• Abstract: Pakistani militants of various stripes collectively won just under ten per cent of the vote in the July 2018 parliamentary elections. Some represented long-standing legal Islamist parties, others newly established groups or fronts for organisations that have been banned as terrorists by Pakistan and/or the United Nations and the United States. The militants failed to secure a single seat in the national assembly but have maintained, if not increased, their ability to shape national debate and mainstream politics and societal attitudes. Their ability to field candidates in almost all constituencies, and, in many cases, their performance as debutants enhanced their legitimacy. The militants’ performance has fueled debate about the Pakistani military’s effort to expand its long- standing support for militants that serve its regional and domestic goals to nudge them into mainstream politics. It also raises the question of who benefits most, mainstream politics or the militants. Political parties help mainstream militants, but militants with deep societal roots and significant following are frequently key to a mainstream candidate’s electoral success. Perceptions that the militants may stand to gain the most are enhanced by the fact that decades of successive military and civilian governments, abetted and aided by Saudi Arabia, have deeply embedded ultra-conservative, intolerant, anti-pluralist, and supremacist strands of Sunni Islam in significant segments of Pakistani society. Former international cricket player Imran Khan’s electoral victory may constitute a break with the country’s corrupt dynastic policies that ensured that civilian power alternated between two clans, the Bhuttos and the Sharifs. However, his alignment with ultra-conservatism’s social and religious views, as well as with militant groups, offers little hope for Pakistan becoming a more tolerant, pluralistic society, and moving away from a social environment that breeds extremism and militancy. On the contrary, policies enacted by Khan and his ministers since taking office suggest that ultra- conservatism and intolerance are the name of the game. If anything, Khan’s political history, his 2018 election campaign, and his actions since coming to office reflect the degree to which aspects of militancy, intolerance, anti-pluralism, and supremacist ultra- conservative Sunni Muslim Islam have, over decades, been woven into the fabric of segments of society and elements of the state. The roots of Pakistan’s extremism problem date to the immediate wake of the 1947 partition of British India when using militants as proxies was a way to compensate for Pakistan’s economic and military weakness. They were entrenched by Prime Minister Zulfikar Ali Bhutto in the 1970s and General Zia ul-Haq’s Islamization of Pakistani society in the 1980s. The rise of Islamist militants in the US-Saudi supported war against Soviet occupation troops in Afghanistan and opportunistic policies by politicians and rulers since then have shaped contemporary Pakistan.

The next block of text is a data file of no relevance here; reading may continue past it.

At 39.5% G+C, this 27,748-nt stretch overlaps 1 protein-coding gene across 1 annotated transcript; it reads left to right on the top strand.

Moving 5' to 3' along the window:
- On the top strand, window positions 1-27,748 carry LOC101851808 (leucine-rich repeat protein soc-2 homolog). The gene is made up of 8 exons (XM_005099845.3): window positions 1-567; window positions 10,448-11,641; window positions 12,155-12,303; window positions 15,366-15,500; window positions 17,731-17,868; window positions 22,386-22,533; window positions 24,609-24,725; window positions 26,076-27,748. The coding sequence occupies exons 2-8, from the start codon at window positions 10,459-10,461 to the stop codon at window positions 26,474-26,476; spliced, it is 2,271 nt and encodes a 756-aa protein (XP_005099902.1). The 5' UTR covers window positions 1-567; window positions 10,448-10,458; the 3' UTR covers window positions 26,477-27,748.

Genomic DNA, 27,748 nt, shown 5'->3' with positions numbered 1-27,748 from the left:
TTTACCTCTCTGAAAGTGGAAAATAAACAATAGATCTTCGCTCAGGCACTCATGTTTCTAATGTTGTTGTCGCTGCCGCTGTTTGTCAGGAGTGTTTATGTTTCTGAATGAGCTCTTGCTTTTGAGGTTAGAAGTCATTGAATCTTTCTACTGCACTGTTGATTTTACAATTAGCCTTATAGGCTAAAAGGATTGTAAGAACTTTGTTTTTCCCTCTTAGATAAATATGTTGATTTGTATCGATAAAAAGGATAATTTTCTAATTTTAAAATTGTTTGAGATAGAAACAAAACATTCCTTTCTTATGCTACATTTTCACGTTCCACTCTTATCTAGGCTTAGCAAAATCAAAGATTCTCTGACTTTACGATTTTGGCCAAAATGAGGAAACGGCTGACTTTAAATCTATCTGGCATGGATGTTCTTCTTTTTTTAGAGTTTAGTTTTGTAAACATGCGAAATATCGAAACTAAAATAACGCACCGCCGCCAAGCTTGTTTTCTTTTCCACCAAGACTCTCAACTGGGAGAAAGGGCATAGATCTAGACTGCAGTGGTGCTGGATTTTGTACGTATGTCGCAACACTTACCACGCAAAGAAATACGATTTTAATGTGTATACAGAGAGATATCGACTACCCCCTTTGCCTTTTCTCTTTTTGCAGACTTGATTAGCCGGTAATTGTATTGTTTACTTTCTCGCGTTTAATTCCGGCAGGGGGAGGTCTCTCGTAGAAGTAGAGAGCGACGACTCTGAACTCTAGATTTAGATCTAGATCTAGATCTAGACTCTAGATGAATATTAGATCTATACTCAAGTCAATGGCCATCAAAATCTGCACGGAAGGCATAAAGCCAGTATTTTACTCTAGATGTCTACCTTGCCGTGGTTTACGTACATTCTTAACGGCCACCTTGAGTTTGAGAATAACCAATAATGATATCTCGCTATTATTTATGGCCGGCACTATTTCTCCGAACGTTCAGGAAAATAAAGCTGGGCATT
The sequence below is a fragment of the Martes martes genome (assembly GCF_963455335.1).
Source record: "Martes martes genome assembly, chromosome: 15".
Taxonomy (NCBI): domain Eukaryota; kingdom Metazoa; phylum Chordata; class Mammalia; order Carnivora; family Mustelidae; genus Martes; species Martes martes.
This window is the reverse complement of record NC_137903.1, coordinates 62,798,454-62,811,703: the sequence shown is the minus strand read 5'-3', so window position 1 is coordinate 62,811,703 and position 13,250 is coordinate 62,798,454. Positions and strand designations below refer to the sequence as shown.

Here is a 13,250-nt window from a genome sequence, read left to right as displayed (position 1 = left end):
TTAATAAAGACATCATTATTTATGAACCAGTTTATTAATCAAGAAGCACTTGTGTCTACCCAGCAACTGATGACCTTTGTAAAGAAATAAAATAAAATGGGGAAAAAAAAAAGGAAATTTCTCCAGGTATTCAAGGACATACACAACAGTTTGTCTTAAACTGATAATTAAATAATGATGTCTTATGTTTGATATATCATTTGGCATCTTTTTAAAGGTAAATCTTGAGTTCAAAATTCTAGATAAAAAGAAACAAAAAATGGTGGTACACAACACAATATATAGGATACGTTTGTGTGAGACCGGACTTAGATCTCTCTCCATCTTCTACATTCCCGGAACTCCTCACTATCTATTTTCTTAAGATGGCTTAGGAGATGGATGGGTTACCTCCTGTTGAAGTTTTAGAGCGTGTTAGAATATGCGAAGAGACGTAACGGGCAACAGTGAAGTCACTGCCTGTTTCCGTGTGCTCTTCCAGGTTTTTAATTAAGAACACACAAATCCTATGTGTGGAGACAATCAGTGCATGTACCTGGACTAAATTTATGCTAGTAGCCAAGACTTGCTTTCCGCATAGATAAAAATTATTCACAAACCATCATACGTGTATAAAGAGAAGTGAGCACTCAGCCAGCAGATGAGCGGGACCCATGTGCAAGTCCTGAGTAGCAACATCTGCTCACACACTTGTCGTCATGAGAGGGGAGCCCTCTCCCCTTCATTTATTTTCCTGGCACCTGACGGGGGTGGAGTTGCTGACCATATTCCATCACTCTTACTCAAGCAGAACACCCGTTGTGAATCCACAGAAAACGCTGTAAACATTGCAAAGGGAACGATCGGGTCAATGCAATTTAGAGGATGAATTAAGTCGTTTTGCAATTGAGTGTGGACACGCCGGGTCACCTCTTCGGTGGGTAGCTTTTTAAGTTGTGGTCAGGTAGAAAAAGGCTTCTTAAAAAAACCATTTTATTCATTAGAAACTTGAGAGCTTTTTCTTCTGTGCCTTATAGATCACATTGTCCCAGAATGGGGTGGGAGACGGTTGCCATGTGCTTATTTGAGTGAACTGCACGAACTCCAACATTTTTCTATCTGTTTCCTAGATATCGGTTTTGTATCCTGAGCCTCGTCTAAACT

• Topic: Islam, Religion, Terrorism, United Nations, Violent Extremism, Secularism, Domestic Policy